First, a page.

Friday, February 10, 2006

Abraham and Cell Phones

I just found out Lauren Winners has a website. It is here. I read a little of her first book, Girl Meets God a few years back--well about five years back. I didn't realize it at the time, but that was my introduction to the Emerging Church movement. Her book predates Blue Like Jazz, but they are both coming to faith books for the Gen X and younger crowd. Anyway, she has an interesting article on cell phone use.

She writes: "What I'm getting at is this: cell phones, for all their benefits, have distorted both how we inhabit time and how we go about being embodied people." By being embodied I guess she means being a person in the present environment. Um, maybe cell phones are just changing how we are being people. Or perhaps, how we are being human. Then she gave the following illustration:

About a year ago, I was standing in line at the drugstore. The gal in front of
me was talking on her cell phone. I (naively) assumed that when she got to the
front of the line, she would hang up, or at least put her cell phone down. I was
wrong. Where her turn came, Cell Phone Gal stayed stuck to her cell phone,
paying for her gum, magazines, and lip gloss without so much as a hello to the
cashier. It occurred to me that our gal was treating the person, the cashier,
like a machine, and treating the machine like a person.

Cell phones have there place now in our society. But they have become so much more. Like an answering machine bursting with messages after a weekend away, the cell phone tells us that people want to talk to us. With every ring we are told that we are not forgotten. But how many of us have ever felt slightly slighted when a friend, upon hearing her cell phone and viewing the call, says, "Oh, this is so-and-so. Just a minute."

So I ask: Does the cell phone disembody us? Does it transport a part of us from the place and time God has for us right now? God gives us an intellect, a soul, a body, and a task. At any moment should we try to divide those "parts" (and even now I ask myself if they should really be considered parts) to answer a cell phone? When God tested Abraham by asking him to sacrifice Isaac, God at first called to him and Abraham answered, "Here I am." The Hebrew is Hineni and it means I am here with all of my being, physically and spiritually, ready to do what I need to do and fully present in the moment. Abraham made that statement three times throughout that ordeal. Hineni. Hineni. Hineni. I doubt that if Abraham's cell phone went off, Abraham would have picked up. And if he had, he might have missed the part where the Angel of the Lord said, "Stop!"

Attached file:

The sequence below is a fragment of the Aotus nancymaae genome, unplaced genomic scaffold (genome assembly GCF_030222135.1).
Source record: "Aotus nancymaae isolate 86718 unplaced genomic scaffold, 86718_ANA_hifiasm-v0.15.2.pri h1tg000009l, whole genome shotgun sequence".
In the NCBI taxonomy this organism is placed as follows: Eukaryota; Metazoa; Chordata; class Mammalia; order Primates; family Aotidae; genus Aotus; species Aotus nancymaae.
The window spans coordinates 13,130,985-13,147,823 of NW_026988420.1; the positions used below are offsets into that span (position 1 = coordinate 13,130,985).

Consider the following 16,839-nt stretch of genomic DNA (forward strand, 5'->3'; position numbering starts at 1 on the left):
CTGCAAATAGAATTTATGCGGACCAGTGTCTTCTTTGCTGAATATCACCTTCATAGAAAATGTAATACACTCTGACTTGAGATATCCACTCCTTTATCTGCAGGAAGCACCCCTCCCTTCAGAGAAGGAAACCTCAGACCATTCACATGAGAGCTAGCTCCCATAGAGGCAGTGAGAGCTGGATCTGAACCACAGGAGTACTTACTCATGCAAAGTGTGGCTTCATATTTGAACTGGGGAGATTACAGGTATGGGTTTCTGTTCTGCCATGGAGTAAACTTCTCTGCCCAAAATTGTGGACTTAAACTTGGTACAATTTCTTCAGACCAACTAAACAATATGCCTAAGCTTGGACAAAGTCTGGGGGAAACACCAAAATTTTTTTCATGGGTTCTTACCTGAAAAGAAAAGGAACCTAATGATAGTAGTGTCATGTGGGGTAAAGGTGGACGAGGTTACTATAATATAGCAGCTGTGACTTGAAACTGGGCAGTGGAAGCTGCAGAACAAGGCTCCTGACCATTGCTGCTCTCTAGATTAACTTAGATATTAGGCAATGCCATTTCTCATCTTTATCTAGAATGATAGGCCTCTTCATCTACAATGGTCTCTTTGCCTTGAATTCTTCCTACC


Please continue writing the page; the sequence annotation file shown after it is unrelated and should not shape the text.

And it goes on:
And now this brings me to another part of the Bible that I've wrestled with. In the Old Testament the Bible tells us to love the Lord with all of our heart, soul and strength. But this idea is not always expressed in this manner. Sometimes it is heart, soul, strength and mind. The organized part of me (which is a small part to begin with) wants to make this into a chart where at the end of the day I award myself stars if I have loved adequately in all categories. But the matter is not about division but wholeness. I am to love God and others with all the totality of my being. Somewhere in there I hear the word hineni and I sense that my cell phone may help me foster a myth that I can somehow stroll through the check out counter at Wal-Mart, make eye contact with no one, say not a word to the person who happens to also work as a cashier, pacify my whining kid, chat with my friend three counties away, and consider my frantic activity being about my Father's business. Whew! Jesus (who took 40 days off to walk alone in the desert with only the devil to bother him) said life would be difficult, but is this why?

Obviously the issue is larger than cell phones. There are a myriad of ways to disengage from the moment--to multitask ourselves into oblivion. We kid ourselves if we think that TV time is family time. Or that blogging on its own can equal the kind of personal relationships God intends us to have with those in the communities in which we are called to be his witnesses.

In the end, I am left to think. I know I am called to be salt and light. To stand against culture's sway. Sadly, to many who proclaim Christ being salt and light is reduced to forwarding e-mails about abortion bills in congress. But being salt and light, perhaps it is just that: A person that chooses to invigorate a real place--the one they inhabit at that time--with the embodiment of Christ.

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